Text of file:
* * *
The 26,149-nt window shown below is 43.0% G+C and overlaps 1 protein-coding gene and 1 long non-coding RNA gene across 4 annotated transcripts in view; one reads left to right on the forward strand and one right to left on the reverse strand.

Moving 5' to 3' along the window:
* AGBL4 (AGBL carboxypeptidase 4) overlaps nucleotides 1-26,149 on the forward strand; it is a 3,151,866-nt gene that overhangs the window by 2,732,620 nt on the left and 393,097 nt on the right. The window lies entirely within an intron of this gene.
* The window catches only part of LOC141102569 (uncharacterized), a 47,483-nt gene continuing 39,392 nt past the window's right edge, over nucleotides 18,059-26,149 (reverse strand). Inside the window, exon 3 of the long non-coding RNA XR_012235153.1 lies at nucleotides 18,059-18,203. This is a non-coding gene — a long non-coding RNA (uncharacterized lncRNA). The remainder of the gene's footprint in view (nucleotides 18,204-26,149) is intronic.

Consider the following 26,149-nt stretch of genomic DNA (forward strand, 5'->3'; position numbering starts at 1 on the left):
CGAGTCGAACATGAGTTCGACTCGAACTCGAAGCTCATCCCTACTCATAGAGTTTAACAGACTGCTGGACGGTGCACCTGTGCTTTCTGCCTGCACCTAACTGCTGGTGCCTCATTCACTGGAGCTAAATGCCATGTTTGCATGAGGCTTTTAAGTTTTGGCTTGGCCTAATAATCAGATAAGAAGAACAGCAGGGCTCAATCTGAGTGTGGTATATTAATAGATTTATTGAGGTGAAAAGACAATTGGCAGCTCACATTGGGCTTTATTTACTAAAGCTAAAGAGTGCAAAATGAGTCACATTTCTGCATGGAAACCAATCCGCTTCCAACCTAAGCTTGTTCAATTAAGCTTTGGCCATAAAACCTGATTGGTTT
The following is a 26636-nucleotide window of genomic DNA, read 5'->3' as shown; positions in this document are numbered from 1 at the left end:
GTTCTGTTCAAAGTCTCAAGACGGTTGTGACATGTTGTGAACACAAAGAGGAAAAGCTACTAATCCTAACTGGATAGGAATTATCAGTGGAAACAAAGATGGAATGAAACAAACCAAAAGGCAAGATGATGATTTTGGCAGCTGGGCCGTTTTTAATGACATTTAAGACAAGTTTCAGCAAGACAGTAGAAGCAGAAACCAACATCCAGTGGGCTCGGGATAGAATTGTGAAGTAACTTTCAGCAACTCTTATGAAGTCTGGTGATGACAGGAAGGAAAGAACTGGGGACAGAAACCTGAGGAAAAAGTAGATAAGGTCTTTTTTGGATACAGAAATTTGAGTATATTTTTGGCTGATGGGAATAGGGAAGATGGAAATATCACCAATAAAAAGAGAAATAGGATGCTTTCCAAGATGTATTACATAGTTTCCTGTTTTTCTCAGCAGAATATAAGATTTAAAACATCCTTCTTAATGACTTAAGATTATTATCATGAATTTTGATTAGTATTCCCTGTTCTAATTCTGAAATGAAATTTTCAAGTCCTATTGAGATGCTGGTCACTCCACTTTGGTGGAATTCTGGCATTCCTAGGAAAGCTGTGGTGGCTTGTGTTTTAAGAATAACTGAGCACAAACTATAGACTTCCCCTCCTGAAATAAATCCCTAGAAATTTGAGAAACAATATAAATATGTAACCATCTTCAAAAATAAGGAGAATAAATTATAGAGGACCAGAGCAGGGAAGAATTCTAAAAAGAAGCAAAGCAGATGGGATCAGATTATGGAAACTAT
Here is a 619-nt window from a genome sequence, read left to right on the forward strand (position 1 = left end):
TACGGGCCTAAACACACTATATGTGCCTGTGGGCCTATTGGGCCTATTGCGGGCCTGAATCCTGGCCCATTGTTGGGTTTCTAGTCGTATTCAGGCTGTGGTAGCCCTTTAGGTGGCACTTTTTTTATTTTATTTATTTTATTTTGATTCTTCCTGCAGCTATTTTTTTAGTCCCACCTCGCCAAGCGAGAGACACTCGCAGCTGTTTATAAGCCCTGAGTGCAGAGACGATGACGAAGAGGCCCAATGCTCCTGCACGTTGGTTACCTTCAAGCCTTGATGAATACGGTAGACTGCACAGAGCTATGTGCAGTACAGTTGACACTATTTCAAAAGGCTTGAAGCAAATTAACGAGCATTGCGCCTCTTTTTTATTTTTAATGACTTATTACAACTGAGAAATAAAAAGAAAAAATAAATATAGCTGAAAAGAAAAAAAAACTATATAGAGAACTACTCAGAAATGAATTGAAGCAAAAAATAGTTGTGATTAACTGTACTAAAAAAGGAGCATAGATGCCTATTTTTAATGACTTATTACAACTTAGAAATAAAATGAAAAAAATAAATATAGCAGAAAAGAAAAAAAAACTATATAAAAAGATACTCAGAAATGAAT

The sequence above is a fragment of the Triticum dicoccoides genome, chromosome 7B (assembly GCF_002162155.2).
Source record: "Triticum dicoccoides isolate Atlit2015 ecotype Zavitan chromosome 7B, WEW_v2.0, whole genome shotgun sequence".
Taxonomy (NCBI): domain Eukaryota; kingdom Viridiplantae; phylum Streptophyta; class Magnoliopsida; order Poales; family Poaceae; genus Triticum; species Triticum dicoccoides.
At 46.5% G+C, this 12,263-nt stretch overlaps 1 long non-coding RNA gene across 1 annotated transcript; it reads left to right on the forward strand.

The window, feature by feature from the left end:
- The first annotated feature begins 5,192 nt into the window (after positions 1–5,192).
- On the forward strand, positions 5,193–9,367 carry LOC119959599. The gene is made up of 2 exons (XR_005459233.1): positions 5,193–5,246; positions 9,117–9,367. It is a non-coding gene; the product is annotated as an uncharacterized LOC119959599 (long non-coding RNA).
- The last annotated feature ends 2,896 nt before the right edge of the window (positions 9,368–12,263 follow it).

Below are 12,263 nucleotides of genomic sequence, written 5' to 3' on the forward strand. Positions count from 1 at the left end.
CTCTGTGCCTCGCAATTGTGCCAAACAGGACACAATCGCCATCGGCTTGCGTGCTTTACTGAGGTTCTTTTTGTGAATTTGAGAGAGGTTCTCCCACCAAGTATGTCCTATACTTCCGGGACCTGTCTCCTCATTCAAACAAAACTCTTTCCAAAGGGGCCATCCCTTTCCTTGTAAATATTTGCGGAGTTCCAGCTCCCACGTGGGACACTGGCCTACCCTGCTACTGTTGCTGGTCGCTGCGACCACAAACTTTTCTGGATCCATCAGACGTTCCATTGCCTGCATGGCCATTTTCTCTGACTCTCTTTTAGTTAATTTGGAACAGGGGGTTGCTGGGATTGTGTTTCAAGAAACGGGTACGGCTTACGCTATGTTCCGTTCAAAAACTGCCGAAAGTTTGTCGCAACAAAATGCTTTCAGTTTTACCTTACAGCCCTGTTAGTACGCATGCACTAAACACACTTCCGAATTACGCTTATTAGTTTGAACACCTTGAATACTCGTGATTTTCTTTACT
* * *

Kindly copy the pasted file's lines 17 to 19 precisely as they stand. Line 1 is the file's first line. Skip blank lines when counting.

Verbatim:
- On the forward strand, positions 5,193–9,367 carry LOC119959599. The gene is made up of 2 exons (XR_005459233.1): positions 5,193–5,246; positions 9,117–9,367. It is a non-coding gene; the product is annotated as an uncharacterized LOC119959599 (long non-coding RNA).
- The last annotated feature ends 2,896 nt before the right edge of the window (positions 9,368–12,263 follow it).

Below are 12,263 nucleotides of genomic sequence, written 5' to 3' on the forward strand. Positions count from 1 at the left end.